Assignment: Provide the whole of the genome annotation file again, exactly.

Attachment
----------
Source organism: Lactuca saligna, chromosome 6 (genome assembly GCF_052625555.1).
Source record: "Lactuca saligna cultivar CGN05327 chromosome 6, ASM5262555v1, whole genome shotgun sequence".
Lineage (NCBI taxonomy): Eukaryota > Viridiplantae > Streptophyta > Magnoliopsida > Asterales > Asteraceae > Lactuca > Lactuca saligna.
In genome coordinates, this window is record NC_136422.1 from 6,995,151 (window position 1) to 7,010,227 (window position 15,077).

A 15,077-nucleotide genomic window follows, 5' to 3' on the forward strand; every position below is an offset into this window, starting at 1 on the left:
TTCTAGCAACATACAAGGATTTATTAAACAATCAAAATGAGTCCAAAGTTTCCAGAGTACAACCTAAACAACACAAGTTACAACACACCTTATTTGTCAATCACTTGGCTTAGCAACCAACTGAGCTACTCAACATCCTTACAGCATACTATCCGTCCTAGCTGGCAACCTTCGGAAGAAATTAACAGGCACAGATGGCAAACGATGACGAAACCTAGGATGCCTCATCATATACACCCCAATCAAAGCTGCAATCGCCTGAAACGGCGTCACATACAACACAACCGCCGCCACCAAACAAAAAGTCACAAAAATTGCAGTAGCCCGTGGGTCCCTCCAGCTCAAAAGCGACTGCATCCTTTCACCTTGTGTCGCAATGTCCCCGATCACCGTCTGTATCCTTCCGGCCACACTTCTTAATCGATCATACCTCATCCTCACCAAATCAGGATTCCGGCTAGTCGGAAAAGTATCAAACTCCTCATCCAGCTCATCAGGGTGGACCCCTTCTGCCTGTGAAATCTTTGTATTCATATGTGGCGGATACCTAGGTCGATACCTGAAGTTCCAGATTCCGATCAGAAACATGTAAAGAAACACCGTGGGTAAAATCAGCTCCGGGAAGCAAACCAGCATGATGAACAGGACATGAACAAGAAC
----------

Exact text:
Source organism: Lactuca saligna, chromosome 6 (genome assembly GCF_052625555.1).
Source record: "Lactuca saligna cultivar CGN05327 chromosome 6, ASM5262555v1, whole genome shotgun sequence".
Lineage (NCBI taxonomy): Eukaryota > Viridiplantae > Streptophyta > Magnoliopsida > Asterales > Asteraceae > Lactuca > Lactuca saligna.
In genome coordinates, this window is record NC_136422.1 from 6,995,151 (window position 1) to 7,010,227 (window position 15,077).

A 15,077-nucleotide genomic window follows, 5' to 3' on the forward strand; every position below is an offset into this window, starting at 1 on the left:
TTCTAGCAACATACAAGGATTTATTAAACAATCAAAATGAGTCCAAAGTTTCCAGAGTACAACCTAAACAACACAAGTTACAACACACCTTATTTGTCAATCACTTGGCTTAGCAACCAACTGAGCTACTCAACATCCTTACAGCATACTATCCGTCCTAGCTGGCAACCTTCGGAAGAAATTAACAGGCACAGATGGCAAACGATGACGAAACCTAGGATGCCTCATCATATACACCCCAATCAAAGCTGCAATCGCCTGAAACGGCGTCACATACAACACAACCGCCGCCACCAAACAAAAAGTCACAAAAATTGCAGTAGCCCGTGGGTCCCTCCAGCTCAAAAGCGACTGCATCCTTTCACCTTGTGTCGCAATGTCCCCGATCACCGTCTGTATCCTTCCGGCCACACTTCTTAATCGATCATACCTCATCCTCACCAAATCAGGATTCCGGCTAGTCGGAAAAGTATCAAACTCCTCATCCAGCTCATCAGGGTGGACCCCTTCTGCCTGTGAAATCTTTGTATTCATATGTGGCGGATACCTAGGTCGATACCTGAAGTTCCAGATTCCGATCAGAAACATGTAAAGAAACACCGTGGGTAAAATCAGCTCCGGGAAGCAAACCAGCATGATGAACAGGACATGAACAAGAAC